I’m pretty sure I’m not the first person to compare gardening to writing. It’s kind of obvious. I mean, you start with nothing, a blank page or a blank space. You work it, prepare the soil, prepare the outline or the plot. You plant, water, fertilize, and tend until things grow.
Here’s the thing, though: no matter how you envision the garden, what comes up out of the dirt might not match up. Weeds invade. Some plants die off or send off volunteers in another direction. Sometimes you have to nurse a tender plant along with constant attention. Sometimes you cut a voracious rose bush off at the ground, only to have it sprout up again next year.
With all the rain we’ve had in Idaho this spring, I find myself pulling weeds, and then more weeds, and still more weeds. The things I want to grow are growing, but the weeds get the same amount of water when it rains. So there you go.
How does this apply to writing? I find that often I set off on a new book with one thing in my mind, only to reach the end of the first draft and find it looks nothing like what I imagined months ago when I started. So I go back, ripping out the weeds, planting new scenes, moving things to a better spot. It requires patience, going back many times to fix and revision. I mean that word as RE-VISION. See things anew. In a different way. Not merely tweak and edit, but a total revisiting of the concept, the characters, the problem.
It reminds me how my mother would often chastise me as a child with the words, “Patience, dear.” Like that was going to make me patient–her just saying it. When I first started working the garden, I was not patient. I wanted to plant things and have it all turn out just like I wanted it. It took years before “wait until next year” was a phrase I could utter without deep aggravation. Now, I say it with excitement.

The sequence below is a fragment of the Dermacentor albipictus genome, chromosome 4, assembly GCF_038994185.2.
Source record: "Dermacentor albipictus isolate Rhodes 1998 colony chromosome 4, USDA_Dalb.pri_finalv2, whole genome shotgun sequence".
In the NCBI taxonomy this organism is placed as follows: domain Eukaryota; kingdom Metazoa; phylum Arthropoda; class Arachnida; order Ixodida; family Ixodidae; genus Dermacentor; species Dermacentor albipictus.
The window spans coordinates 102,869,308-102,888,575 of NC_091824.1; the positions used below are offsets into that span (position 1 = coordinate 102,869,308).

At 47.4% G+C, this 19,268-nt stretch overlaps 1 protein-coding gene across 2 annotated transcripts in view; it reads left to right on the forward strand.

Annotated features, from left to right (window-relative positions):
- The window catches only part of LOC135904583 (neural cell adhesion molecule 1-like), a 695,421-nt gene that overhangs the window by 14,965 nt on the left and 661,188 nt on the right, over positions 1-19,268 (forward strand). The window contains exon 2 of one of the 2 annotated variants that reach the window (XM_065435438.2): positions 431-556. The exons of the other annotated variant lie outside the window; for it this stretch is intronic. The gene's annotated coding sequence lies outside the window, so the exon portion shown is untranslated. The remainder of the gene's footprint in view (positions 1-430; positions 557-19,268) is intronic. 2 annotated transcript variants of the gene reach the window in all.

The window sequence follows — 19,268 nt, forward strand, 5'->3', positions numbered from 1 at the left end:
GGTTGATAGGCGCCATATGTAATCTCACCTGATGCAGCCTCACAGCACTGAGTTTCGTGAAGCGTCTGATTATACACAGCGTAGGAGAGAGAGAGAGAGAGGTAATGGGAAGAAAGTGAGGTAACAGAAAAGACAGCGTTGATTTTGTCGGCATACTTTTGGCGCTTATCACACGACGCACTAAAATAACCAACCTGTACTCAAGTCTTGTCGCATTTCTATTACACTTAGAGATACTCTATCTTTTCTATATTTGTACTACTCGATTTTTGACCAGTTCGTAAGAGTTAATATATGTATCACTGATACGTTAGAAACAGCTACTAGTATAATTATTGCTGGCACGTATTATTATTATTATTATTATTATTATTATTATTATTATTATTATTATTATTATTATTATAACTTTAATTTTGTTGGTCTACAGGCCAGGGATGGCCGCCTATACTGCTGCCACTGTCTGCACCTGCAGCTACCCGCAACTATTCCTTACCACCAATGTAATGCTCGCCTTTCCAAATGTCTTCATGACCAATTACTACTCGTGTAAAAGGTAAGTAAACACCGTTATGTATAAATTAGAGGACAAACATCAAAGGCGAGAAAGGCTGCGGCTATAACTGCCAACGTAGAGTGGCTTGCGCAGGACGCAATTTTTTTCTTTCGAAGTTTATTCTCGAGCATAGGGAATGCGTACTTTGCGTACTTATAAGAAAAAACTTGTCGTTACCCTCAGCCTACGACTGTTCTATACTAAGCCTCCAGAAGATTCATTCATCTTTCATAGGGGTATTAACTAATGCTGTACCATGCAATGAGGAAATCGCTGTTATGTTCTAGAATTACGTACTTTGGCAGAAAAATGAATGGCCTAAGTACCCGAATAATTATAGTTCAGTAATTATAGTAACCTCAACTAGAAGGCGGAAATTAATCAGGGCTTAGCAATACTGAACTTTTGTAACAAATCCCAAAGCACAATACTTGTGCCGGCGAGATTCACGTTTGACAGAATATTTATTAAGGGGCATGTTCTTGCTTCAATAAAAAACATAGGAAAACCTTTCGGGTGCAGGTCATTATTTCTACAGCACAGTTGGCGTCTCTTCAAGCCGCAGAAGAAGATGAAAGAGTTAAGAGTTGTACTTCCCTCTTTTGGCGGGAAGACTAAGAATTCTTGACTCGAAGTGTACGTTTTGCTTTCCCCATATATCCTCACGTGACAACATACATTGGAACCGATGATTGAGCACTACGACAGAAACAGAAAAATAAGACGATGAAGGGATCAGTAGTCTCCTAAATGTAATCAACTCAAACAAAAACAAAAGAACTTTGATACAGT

The same is true for novel writing. Beginning authors often have that impatient nature, wishing for the book to be right with just the first draft. I’ve seen them come to critique groups time and time again. They don’t want to hear what needs fixing. They would like the group to tell them it is ready to send off to an editor right away. They haven’t yet learned the excitement of revising, the joy of reworking a plot until it’s airtight or cutting out all the weeds that don’t really need to be there. They might have pretty flowers, but they will soon be dried up, ugly sticks. Those of us who have been around long enough to learn the fun of being patient know that cutting out such unnecessary weeds from a manuscript will ultimately make it more beautiful.
I spent hours this week pulling weeds in my garden, and now I need to go do the same in my manuscript. We’ll what sprouts in their place.